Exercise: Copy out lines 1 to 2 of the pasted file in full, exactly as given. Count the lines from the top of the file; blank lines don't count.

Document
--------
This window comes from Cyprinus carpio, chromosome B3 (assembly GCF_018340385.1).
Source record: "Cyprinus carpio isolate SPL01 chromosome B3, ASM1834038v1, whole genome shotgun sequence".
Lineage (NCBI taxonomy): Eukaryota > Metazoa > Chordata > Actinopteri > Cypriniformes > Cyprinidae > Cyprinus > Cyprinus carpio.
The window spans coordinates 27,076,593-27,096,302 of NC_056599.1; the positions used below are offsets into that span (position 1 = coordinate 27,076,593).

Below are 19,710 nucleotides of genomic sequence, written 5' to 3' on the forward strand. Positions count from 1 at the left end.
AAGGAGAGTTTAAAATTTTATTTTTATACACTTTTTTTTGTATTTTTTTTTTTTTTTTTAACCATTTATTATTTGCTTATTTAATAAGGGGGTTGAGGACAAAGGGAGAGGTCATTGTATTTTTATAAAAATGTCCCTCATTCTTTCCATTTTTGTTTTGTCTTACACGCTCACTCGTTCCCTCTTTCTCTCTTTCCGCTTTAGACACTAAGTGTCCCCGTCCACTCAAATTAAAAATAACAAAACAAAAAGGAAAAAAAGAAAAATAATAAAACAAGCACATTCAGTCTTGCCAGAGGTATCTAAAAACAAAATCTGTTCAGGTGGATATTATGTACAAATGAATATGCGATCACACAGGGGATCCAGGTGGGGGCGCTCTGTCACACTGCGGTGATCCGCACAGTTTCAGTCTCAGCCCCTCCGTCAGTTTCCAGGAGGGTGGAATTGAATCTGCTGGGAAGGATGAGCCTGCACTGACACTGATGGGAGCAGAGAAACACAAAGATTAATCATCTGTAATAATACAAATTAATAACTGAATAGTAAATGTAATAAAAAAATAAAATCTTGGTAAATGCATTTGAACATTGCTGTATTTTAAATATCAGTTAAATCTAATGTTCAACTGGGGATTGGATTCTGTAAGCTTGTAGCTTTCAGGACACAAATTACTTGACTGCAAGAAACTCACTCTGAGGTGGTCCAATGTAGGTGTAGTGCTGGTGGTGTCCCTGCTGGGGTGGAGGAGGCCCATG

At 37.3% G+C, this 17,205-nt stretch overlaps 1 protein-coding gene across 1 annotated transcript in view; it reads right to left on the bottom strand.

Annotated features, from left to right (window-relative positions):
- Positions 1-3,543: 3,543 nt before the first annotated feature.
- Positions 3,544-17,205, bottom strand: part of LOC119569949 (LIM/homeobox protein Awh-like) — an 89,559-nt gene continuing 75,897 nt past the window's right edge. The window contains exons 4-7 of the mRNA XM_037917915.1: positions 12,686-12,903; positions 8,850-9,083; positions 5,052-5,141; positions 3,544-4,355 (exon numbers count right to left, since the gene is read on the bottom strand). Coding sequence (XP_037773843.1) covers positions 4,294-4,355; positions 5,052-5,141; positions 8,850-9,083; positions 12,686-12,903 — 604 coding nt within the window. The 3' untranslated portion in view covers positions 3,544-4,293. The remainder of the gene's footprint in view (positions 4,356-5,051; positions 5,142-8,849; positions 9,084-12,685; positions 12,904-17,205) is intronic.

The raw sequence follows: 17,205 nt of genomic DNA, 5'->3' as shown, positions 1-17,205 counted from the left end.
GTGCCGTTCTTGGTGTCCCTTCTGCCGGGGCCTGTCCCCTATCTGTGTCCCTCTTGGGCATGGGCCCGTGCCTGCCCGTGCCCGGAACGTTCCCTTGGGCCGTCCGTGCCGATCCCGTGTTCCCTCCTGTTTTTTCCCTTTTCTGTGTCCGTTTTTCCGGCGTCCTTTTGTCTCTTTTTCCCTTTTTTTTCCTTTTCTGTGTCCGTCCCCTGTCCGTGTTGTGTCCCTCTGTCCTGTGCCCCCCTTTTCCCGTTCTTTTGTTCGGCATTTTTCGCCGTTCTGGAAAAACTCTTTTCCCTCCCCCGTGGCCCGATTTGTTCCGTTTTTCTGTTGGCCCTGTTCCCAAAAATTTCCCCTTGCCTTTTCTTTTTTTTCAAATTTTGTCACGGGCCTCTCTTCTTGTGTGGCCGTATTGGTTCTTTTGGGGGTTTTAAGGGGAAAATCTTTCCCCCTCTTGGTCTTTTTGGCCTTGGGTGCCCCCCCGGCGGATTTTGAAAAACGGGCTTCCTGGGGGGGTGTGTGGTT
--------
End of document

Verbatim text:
This window comes from Cyprinus carpio, chromosome B3 (assembly GCF_018340385.1).
Source record: "Cyprinus carpio isolate SPL01 chromosome B3, ASM1834038v1, whole genome shotgun sequence".